The LEF counterintelligence unit is involved in the investigation of corruption. It is part of the LEF's role to coordinate on internal security matters with the Ministry of Intelligence (MOI). On 24 January 2011, Press TV reported on the creation of a cyber police unit within the Iranian police force. Iran's police chief said the first cyber police unit of the country had been launched as part of an effort to confront Internet crimes and protect national interests. Brigadier General Esmail Ahmadi-Moqaddam said that Iran's first web police unit is now operational in the Iranian capital, Tehran, and police stations throughout the country will have their cyber units by the end of the current Iranian year (March 20). Addressing the inaugural ceremony of the new force, head of the newly founded unit Brigadier General Kamal Hadianfar said the growth and influence of the Internet indicate the rapidly growing inclination towards cyberspace, but information technology entails both threats and opportunities.

The LEF is one of the Government of Iran’s main security apparatus for maintaining domestic stability and played a key role in the government crackdown on protesters in the aftermath of the June 2009 election. Under the command of Ismail Ahmadi Moghadam, also designated today, the LEF was involved in the attack on the Tehran University dormitories in Tehran during which more than 100 people were wounded and subsequently transferred to a detention area where they suffered physical abuse at the hands of the LEF.

The LEF operated the notorious Kahrizak detention center, which was the site of serious human rights abuses against prisoners detained in the post-election protests, including assault and battery, and the deprivation of basic needs such as medical care, ultimately resulting in the deaths of three detainees.

Following the 2009 postelection protests, during which opposition activists used the Internet and social media to document police crackdowns, the Iranian regime identified and arrested many bloggers and activists through the use of advanced monitoring systems. In January 2012, the LEF issued new regulations requiring owners of Internet cafes to install closed circuit television cameras and to register the identity and contact details of users before allowing them to use their computers. Given the LEF’s history of serious human rights abuses, its efforts to monitor the Iranian public can reasonably be assumed to assist in or enable human rights abuses by or on behalf of the Government of Iran.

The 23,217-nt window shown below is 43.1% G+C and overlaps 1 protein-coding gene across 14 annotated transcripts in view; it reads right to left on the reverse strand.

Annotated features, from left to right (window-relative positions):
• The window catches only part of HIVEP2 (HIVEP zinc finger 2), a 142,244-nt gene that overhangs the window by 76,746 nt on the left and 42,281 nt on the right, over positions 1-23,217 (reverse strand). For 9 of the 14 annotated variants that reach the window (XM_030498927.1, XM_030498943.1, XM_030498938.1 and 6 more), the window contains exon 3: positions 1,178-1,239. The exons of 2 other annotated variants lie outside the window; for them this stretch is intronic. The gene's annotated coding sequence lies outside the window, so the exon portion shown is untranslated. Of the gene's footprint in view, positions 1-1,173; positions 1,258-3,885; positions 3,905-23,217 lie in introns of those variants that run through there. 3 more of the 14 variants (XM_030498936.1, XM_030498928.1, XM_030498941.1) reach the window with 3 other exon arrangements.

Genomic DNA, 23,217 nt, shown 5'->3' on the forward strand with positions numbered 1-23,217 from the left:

On 09 June 2011 the Departments of the Treasury and State imposed sanctions against three entities and one individual at the core of Iran’s security apparatus for being responsible for or complicit in serious human rights abuses in Iran since the June 2009 disputed presidential election. Today’s action targeted Iran’s Islamic Revolutionary Guard Corps (IRGC), the Basij Resistance Force (Basij), and Iran’s national police and its Chief – all of which share responsibility for the sustained and severe violation of human rights in Iran.

“Today’s action exposes Iran’s willingness to turn the machinery of the state, at its highest levels, against its own people to violently suppress their democratic aspirations,” said OFAC Director Adam Szubin. “As long as this denial of basic human rights continues, we will remain vigilant in our efforts to isolate those responsible from the international financial system.”

Today’s action was taken pursuant to Executive Order (E.O.) 13553, signed by President Obama in September 2010, targeting human rights abuses engaged in by officials of the Government of Iran and persons acting on behalf of the Government of Iran since the June 2009 election. As a result of today’s action, any property in the United States or in the possession or control of U.S. persons in which the designees have an interest is blocked, and U.S. persons are prohibited from engaging in transactions with them. The designees, and all members of the designated entities, are also subject to visa sanctions by the Department of State.

The LEF has provided material support to the Syrian General Intelligence Directorate and dispatched personnel to Damascus in April to assist the Syrian government in suppressing the Syrian people. In April 2011, Ahmad-Reza Radan, the deputy chief of Iran’s LEF, traveled to Damascus, where he met with Syrian security services and provided expertise to aid in the Syrian government's crackdown on the Syrian people.




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Page last modified: 24-07-2019 19:20:29 ZULU